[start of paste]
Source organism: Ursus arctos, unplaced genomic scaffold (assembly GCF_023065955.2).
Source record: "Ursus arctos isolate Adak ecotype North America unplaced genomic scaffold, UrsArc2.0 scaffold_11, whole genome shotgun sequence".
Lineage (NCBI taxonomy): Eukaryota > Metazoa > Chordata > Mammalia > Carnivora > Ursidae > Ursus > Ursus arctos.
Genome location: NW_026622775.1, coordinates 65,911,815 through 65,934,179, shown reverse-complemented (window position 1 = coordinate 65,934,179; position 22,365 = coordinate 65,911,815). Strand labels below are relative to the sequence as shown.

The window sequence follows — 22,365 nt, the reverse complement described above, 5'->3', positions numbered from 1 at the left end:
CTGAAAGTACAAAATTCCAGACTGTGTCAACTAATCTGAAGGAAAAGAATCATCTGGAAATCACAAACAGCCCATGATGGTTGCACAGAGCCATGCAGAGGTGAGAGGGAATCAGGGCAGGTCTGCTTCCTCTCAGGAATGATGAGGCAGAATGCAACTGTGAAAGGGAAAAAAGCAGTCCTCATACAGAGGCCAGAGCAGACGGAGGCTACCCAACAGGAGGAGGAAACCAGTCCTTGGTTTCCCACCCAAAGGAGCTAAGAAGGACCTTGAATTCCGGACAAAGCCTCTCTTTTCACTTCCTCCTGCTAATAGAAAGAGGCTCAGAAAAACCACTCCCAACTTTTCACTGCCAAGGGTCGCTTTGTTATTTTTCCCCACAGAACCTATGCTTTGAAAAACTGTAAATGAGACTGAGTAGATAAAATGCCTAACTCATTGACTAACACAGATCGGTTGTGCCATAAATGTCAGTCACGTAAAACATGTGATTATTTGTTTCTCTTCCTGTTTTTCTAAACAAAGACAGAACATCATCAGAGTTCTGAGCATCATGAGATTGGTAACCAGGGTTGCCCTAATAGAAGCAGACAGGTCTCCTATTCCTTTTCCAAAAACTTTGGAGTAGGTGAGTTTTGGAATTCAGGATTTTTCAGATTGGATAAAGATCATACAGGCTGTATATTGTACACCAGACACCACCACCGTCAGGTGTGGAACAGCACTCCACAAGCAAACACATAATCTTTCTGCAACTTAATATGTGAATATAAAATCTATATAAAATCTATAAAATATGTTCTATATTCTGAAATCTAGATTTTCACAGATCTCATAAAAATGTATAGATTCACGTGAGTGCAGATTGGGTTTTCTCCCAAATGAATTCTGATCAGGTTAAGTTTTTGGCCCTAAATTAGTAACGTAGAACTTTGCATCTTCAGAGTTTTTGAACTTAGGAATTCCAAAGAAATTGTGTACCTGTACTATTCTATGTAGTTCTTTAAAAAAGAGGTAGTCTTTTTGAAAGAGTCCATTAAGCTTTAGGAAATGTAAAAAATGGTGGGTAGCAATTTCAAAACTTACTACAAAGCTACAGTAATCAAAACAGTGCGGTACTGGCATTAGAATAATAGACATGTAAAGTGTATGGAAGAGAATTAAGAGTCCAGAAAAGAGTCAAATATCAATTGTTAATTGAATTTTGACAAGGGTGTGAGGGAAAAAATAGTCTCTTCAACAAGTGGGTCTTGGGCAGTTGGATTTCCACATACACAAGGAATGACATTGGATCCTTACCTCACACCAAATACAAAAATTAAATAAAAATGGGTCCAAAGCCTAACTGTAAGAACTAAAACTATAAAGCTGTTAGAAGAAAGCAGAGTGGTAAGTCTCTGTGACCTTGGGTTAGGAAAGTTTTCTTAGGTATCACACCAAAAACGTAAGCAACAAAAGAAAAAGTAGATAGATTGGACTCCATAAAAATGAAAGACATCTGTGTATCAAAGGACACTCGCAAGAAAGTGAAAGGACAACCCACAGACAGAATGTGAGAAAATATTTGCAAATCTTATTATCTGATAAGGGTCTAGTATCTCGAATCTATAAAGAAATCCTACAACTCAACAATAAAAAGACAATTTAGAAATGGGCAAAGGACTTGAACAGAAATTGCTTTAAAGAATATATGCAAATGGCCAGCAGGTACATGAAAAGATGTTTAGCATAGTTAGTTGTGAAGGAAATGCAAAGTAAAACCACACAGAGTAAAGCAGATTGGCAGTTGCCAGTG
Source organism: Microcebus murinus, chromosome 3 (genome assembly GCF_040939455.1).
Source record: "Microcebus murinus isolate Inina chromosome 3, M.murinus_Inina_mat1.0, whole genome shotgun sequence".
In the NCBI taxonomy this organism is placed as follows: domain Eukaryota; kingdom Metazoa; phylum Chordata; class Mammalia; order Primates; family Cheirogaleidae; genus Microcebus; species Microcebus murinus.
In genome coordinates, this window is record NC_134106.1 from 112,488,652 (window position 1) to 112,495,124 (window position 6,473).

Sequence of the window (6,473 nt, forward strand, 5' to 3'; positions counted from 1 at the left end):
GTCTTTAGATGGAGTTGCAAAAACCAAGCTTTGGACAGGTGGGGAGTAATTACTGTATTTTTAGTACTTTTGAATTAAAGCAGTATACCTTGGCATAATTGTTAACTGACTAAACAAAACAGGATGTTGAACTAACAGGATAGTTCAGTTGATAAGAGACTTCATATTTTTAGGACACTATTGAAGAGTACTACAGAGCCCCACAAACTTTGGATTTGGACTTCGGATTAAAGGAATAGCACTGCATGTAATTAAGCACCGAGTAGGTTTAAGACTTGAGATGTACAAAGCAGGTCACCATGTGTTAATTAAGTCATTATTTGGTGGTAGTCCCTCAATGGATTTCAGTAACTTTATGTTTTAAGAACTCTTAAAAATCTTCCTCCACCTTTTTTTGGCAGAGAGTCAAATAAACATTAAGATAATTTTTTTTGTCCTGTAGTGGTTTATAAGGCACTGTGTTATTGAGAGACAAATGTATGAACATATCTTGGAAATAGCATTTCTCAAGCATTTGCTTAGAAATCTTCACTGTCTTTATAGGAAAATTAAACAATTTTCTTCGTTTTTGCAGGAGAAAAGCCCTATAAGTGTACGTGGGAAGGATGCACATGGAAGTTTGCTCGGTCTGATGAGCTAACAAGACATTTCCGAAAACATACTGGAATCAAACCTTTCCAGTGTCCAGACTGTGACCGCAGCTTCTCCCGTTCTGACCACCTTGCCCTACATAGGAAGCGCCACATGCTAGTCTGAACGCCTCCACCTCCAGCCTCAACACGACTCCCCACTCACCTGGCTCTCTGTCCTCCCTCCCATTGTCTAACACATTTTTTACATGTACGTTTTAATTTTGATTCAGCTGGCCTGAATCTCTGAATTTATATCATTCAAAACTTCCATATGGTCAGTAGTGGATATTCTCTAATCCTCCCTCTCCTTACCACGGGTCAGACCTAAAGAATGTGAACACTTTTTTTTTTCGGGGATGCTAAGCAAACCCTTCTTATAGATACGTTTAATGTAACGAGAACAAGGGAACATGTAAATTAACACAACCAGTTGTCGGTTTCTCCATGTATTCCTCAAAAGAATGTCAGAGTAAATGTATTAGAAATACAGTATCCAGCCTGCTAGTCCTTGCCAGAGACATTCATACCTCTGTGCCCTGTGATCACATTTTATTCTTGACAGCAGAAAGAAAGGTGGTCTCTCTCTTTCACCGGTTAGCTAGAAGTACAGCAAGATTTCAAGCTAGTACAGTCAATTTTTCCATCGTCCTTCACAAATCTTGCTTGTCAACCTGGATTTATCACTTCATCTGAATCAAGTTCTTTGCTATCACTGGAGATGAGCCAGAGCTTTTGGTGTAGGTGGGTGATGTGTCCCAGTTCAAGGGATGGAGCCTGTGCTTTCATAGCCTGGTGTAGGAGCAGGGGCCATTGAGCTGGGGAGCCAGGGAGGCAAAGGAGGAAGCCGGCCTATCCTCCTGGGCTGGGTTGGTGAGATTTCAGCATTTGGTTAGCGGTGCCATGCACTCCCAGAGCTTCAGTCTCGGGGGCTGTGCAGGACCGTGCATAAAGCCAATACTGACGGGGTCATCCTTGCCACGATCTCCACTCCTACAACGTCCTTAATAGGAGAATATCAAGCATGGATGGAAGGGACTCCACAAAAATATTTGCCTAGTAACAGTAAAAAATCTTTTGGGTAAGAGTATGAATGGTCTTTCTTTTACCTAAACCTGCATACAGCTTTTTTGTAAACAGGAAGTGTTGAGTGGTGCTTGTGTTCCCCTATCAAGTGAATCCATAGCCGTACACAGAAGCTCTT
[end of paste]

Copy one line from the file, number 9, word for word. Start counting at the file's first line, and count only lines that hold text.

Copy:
In the NCBI taxonomy this organism is placed as follows: domain Eukaryota; kingdom Metazoa; phylum Chordata; class Mammalia; order Primates; family Cheirogaleidae; genus Microcebus; species Microcebus murinus.